Wednesday, May 20, 2015

You Never Know What You'll Find Unless You Look

A couple of my buddies asked me if I'd like to go with them on a service trip to Honduras.  I had no idea what to expect, but nevertheless, late last Monday night I was on a plane, passport in hand.  I don't think it's a worthwhile exercise to detail the work we did here, but this past week has certainly changed my perspective on the student body at Emory.

Before the flight, I hadn't spoken to half the people that would soon be my partners in blood, sweat, and everything in between.  Rarely at Emory have I encountered a group of 18 individuals that I can relate to in any sort of meaningful way.  This one was different.

Many of the participants were pre-meds, so we've never shared any classes.  A few graduated last weekend and we'd never held a conversation before.  I've spent three years in Atlanta, yet I had to leave the country to meet most of these people for the first time.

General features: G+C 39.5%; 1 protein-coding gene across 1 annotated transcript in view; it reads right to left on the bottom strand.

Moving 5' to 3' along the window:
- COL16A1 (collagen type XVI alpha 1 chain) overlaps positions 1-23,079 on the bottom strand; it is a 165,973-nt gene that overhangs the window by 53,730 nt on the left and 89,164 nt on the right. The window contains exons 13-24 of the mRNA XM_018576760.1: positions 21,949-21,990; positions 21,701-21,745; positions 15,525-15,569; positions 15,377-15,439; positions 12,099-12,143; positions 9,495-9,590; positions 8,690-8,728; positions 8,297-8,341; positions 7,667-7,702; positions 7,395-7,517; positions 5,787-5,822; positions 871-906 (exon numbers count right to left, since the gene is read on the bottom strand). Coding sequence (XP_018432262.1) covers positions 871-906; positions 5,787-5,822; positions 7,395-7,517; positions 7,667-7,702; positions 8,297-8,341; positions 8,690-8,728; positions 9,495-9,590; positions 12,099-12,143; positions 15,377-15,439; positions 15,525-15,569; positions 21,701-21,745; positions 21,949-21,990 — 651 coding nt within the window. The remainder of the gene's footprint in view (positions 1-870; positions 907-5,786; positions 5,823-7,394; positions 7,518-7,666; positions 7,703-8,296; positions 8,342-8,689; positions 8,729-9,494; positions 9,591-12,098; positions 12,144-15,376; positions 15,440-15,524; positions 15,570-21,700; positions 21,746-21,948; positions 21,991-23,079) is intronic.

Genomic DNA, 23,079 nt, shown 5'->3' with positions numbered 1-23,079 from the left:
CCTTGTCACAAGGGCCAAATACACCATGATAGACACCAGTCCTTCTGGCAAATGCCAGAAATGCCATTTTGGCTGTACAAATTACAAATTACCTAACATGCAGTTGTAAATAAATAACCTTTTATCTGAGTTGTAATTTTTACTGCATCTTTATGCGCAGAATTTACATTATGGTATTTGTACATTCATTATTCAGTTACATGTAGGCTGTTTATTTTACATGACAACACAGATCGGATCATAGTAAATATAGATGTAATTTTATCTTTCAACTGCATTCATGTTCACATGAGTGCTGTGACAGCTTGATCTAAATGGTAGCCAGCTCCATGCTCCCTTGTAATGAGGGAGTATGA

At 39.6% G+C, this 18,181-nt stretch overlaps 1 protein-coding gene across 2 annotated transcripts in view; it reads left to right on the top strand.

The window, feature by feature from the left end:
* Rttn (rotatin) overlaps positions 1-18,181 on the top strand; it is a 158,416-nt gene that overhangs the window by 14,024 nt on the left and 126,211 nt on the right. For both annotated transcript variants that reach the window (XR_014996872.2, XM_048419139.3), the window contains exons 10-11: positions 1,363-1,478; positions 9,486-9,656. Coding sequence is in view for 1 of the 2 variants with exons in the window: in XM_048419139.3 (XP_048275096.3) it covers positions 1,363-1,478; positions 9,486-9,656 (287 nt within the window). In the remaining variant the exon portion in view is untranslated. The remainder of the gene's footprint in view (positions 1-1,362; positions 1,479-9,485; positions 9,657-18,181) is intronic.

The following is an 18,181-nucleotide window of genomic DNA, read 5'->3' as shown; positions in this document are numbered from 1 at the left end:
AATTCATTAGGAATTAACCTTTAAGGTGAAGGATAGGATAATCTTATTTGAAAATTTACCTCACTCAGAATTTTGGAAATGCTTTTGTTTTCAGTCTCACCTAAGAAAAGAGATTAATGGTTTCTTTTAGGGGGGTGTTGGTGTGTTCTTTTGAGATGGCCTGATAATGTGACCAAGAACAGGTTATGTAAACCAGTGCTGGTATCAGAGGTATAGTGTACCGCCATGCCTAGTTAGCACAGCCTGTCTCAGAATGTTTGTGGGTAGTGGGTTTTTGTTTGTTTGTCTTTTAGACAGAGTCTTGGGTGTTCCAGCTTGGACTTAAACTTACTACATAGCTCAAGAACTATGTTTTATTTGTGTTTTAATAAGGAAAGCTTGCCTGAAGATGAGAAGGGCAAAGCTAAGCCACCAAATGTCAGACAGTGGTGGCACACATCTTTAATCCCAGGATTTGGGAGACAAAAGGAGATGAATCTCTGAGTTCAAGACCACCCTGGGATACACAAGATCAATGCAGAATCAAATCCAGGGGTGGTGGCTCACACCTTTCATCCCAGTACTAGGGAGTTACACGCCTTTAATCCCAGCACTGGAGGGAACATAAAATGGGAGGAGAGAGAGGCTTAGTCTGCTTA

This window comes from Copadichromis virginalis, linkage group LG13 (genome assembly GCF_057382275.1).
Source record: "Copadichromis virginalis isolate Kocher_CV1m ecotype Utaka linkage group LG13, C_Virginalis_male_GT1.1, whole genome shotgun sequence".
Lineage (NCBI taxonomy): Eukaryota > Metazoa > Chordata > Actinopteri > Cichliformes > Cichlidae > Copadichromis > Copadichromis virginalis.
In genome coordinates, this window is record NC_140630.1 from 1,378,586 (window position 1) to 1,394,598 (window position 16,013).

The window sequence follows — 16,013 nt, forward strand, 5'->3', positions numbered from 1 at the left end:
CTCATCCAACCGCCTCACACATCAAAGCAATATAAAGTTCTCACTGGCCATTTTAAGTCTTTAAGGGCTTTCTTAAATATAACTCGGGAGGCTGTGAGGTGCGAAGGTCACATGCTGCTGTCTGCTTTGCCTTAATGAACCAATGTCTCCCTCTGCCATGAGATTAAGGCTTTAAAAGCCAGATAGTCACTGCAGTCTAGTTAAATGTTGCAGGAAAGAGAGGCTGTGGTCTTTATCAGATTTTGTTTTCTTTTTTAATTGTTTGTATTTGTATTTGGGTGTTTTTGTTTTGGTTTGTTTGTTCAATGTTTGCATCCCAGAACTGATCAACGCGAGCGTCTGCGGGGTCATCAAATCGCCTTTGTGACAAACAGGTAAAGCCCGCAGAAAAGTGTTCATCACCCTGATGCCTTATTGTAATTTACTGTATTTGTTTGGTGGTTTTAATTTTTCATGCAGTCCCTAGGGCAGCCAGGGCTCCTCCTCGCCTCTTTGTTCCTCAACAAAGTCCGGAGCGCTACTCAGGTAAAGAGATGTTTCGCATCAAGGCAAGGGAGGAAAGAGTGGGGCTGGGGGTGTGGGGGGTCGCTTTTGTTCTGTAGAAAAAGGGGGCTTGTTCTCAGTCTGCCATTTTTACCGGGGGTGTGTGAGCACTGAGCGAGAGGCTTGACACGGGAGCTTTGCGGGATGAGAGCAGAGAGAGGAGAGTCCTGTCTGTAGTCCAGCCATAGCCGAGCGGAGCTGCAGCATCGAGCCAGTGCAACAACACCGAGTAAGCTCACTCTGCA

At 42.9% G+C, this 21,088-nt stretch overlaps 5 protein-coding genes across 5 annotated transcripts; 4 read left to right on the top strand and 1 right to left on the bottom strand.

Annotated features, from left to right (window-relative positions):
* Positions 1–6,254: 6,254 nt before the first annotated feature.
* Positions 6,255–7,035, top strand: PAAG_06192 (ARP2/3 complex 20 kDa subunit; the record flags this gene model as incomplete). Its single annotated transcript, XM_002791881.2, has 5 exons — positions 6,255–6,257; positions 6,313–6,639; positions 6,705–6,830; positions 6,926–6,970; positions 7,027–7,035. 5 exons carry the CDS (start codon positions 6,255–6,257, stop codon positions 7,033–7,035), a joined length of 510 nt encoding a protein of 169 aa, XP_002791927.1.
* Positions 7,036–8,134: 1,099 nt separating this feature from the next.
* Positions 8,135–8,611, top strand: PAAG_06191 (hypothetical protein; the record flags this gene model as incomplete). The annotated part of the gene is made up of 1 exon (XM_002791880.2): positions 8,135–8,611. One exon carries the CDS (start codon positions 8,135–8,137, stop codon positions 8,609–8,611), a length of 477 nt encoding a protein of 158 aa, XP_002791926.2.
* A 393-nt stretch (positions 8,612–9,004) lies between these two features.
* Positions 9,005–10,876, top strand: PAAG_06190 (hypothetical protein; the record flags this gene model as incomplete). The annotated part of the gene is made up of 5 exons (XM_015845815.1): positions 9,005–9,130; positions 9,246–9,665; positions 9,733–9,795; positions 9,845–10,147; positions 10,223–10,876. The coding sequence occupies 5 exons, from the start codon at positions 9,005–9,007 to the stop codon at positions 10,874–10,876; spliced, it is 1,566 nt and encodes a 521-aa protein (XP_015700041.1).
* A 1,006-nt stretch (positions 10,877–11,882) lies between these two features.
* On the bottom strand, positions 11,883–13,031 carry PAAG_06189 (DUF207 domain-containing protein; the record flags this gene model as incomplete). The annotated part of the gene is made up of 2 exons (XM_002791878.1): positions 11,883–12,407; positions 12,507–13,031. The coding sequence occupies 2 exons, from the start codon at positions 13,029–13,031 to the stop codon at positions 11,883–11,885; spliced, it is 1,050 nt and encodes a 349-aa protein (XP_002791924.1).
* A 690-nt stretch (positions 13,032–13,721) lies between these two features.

It's amazing to me, that at a school with just over 6,000 students, it is so easy to define yourself by something as arbitrary as a major or a few Greek letters.  This week has made it abundantly clear to me that there are a lot more good people at Emory than I once thought, and I just haven't found them yet.

The truth is, I've closed myself off to most of the student body.  My Freshman year, it felt like I met a million people, and after that, I really just stopped trying.  So, I guess what I'm getting at is that sometimes Emory can feel like a very small place, even exclusive.  It's up to you to find the people who share your values.  It turns out sitting in my apartment with the same four people wasn't the most effective method, but as they say, hindsight is 20/20.

Nevertheless, I passed all my classes, so Senior year is upon me.  It should be an exciting moment, but up to this point I was ambivalent, at best.  My Emory experience has certainly had its ups and downs.  This week was a breath of fresh air, and it couldn't have come at a better time.